Contact: Andrew Hellpap
MADISON, Wis. – As the University of Wisconsin School of Medicine and Public Health embarks on its strategic plan to build a world-class, state-of-the-art precision-medicine and genomics center, it has begun the process by choosing its first director.
Dr. Stephen Meyn, professor of molecular genetics and pediatrics at the University of Toronto and a member of their Institute for Medical Sciences, will be the first director of the UW Center for Human Genomics and Precision Medicine.
“Dr. Meyn enjoys an international reputation as a genetics researcher whose work has spanned the continuum of basic, clinical, and translational science,” said Dr. Robert Golden, dean of the UW School of Medicine and Public Health. “He has considerable administrative experience, and will lead us forward in creating platforms for advancing our new initiative in clinical, scientific, and training programs in precision medicine.”
Precision medicine is an emerging approach for disease treatment and prevention that takes into account individual variability in genes, environment, and lifestyle for each person, according to the National Institutes of Health.
The new center will be located next to the Wisconsin Institutes for Medical Research on Highland Avenue, on the School of Medicine and Public Health campus. Construction on the project is scheduled to start in the summer of 2018, and be completed by 2020. It will employ more than 100 staff, including 16 faculty members.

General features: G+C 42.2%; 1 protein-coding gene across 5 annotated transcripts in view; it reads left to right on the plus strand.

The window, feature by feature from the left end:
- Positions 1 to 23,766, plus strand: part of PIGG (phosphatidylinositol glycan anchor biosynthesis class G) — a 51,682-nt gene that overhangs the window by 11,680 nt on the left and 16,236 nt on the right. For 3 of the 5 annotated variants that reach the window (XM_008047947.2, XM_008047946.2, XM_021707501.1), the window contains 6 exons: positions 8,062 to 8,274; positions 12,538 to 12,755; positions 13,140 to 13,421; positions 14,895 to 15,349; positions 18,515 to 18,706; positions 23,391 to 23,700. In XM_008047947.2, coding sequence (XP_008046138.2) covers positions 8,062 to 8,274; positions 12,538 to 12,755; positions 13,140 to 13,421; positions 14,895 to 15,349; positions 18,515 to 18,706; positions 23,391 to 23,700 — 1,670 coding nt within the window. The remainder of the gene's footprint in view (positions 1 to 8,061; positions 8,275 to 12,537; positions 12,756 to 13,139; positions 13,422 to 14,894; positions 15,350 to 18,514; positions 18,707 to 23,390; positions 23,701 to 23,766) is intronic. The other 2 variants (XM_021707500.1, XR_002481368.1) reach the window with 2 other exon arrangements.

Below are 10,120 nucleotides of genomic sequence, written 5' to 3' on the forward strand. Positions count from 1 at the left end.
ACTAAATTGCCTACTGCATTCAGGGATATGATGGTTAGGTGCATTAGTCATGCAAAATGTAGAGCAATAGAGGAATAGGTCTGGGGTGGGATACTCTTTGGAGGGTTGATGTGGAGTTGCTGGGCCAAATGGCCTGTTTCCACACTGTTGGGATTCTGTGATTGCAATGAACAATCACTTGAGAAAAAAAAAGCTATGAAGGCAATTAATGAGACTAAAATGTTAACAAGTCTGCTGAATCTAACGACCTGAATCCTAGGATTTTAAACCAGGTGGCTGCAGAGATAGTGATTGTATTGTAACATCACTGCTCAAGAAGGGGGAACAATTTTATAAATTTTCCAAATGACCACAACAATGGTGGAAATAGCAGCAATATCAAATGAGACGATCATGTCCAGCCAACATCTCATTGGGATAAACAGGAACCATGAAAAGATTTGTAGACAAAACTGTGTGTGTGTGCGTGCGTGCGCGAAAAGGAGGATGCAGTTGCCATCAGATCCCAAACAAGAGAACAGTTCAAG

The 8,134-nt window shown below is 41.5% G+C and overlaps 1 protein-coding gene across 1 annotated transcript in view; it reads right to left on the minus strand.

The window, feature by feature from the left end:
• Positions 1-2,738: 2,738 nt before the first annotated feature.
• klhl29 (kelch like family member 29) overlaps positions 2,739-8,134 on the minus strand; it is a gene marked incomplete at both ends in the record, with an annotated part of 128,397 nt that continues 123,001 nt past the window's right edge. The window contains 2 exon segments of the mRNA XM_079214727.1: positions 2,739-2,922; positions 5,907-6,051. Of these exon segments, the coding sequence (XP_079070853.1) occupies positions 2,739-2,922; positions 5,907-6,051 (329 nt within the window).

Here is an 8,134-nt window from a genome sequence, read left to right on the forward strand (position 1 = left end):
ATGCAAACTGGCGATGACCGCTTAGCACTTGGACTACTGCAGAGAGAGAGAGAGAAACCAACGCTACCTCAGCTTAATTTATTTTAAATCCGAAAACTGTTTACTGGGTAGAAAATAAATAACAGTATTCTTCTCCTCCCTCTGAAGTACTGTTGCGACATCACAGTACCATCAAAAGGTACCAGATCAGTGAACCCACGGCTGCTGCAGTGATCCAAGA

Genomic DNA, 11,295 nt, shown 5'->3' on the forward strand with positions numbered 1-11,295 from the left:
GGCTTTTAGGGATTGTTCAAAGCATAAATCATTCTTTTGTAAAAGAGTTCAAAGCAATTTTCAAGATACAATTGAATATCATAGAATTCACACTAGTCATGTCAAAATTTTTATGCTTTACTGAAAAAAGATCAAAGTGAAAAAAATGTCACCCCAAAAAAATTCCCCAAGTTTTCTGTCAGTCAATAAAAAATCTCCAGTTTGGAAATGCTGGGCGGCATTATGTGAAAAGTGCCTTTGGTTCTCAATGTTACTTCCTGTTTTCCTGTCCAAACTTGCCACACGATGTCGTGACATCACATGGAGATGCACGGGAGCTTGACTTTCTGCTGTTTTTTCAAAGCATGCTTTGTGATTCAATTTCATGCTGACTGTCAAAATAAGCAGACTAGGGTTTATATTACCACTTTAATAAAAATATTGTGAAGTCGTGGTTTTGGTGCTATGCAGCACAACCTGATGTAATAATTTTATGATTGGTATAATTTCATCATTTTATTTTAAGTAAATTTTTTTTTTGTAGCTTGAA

The center will comprise two sections. One will be a new building, the other a remodeled section of University Hospital. The new building will house the research component of the center, while the remodeled area will be home to advanced diagnostic facilities that will support the entire academic health center campus.
Meyn’s role will be to develop a strategic vision for the center and guide the formation of its clinical and academic programs, as well as lead the center in its long-term mission to become an innovative global leader in genome-based precision medicine.
Meyn received his undergraduate degree from Princeton University and his MD and PhD degrees from New York University. After completing his pediatrics residency at University of California-San Francisco, he undertook fellowship training in medical genetics at the National Institutes of Health.
He served on the faculty of the Departments of Genetics and Pediatrics at the Yale School of Medicine for more than a decade prior to his recruitment to the University of Toronto. While in Toronto, Meyn has served as head of the Hospital for Sick Children’s Program in Genetics and Genome Biology, and currently co-leads the Hospital’s Cancer Genetics Program and Genome Clinic Project, which has pioneered the use of diagnostic and predictive whole genome sequencing in children.
“We are delighted to welcome Dr. Meyn and look forward to his leadership in advancing one of the very top strategic priorities of our school and our academic health system,” Golden said.